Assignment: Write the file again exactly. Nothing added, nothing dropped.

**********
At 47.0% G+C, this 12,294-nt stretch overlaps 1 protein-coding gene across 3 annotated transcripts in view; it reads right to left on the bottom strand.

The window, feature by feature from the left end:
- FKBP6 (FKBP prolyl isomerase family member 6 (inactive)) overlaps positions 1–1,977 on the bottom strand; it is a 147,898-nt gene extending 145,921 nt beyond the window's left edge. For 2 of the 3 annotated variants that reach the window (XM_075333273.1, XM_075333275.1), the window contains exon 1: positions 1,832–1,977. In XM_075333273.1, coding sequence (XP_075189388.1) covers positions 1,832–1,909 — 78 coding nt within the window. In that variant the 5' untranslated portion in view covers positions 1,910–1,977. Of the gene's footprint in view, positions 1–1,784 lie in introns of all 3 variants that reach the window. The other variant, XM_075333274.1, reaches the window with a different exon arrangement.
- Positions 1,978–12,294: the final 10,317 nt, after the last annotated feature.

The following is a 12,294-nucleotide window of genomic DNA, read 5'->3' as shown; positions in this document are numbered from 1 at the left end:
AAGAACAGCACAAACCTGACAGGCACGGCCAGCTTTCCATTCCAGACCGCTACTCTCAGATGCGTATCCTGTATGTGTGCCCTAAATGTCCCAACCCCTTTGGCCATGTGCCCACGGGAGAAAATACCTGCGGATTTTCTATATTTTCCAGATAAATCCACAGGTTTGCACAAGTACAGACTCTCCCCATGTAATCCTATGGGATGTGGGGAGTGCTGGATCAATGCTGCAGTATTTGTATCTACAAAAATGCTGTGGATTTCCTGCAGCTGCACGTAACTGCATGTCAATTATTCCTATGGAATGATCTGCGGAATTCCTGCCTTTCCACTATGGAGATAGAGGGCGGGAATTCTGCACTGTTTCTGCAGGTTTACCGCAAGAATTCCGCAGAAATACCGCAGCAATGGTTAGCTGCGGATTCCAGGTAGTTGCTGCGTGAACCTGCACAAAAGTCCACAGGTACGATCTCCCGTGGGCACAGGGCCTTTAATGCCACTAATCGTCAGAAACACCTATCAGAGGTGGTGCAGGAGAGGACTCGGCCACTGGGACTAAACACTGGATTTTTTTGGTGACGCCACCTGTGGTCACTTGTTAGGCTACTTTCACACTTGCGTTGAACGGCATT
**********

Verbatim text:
At 47.0% G+C, this 12,294-nt stretch overlaps 1 protein-coding gene across 3 annotated transcripts in view; it reads right to left on the bottom strand.

The window, feature by feature from the left end:
- FKBP6 (FKBP prolyl isomerase family member 6 (inactive)) overlaps positions 1–1,977 on the bottom strand; it is a 147,898-nt gene extending 145,921 nt beyond the window's left edge. For 2 of the 3 annotated variants that reach the window (XM_075333273.1, XM_075333275.1), the window contains exon 1: positions 1,832–1,977. In XM_075333273.1, coding sequence (XP_075189388.1) covers positions 1,832–1,909 — 78 coding nt within the window. In that variant the 5' untranslated portion in view covers positions 1,910–1,977. Of the gene's footprint in view, positions 1–1,784 lie in introns of all 3 variants that reach the window. The other variant, XM_075333274.1, reaches the window with a different exon arrangement.
- Positions 1,978–12,294: the final 10,317 nt, after the last annotated feature.

The following is a 12,294-nucleotide window of genomic DNA, read 5'->3' as shown; positions in this document are numbered from 1 at the left end:
AAGAACAGCACAAACCTGACAGGCACGGCCAGCTTTCCATTCCAGACCGCTACTCTCAGATGCGTATCCTGTATGTGTGCCCTAAATGTCCCAACCCCTTTGGCCATGTGCCCACGGGAGAAAATACCTGCGGATTTTCTATATTTTCCAGATAAATCCACAGGTTTGCACAAGTACAGACTCTCCCCATGTAATCCTATGGGATGTGGGGAGTGCTGGATCAATGCTGCAGTATTTGTATCTACAAAAATGCTGTGGATTTCCTGCAGCTGCACGTAACTGCATGTCAATTATTCCTATGGAATGATCTGCGGAATTCCTGCCTTTCCACTATGGAGATAGAGGGCGGGAATTCTGCACTGTTTCTGCAGGTTTACCGCAAGAATTCCGCAGAAATACCGCAGCAATGGTTAGCTGCGGATTCCAGGTAGTTGCTGCGTGAACCTGCACAAAAGTCCACAGGTACGATCTCCCGTGGGCACAGGGCCTTTAATGCCACTAATCGTCAGAAACACCTATCAGAGGTGGTGCAGGAGAGGACTCGGCCACTGGGACTAAACACTGGATTTTTTTGGTGACGCCACCTGTGGTCACTTGTTAGGCTACTTTCACACTTGCGTTGAACGGCATT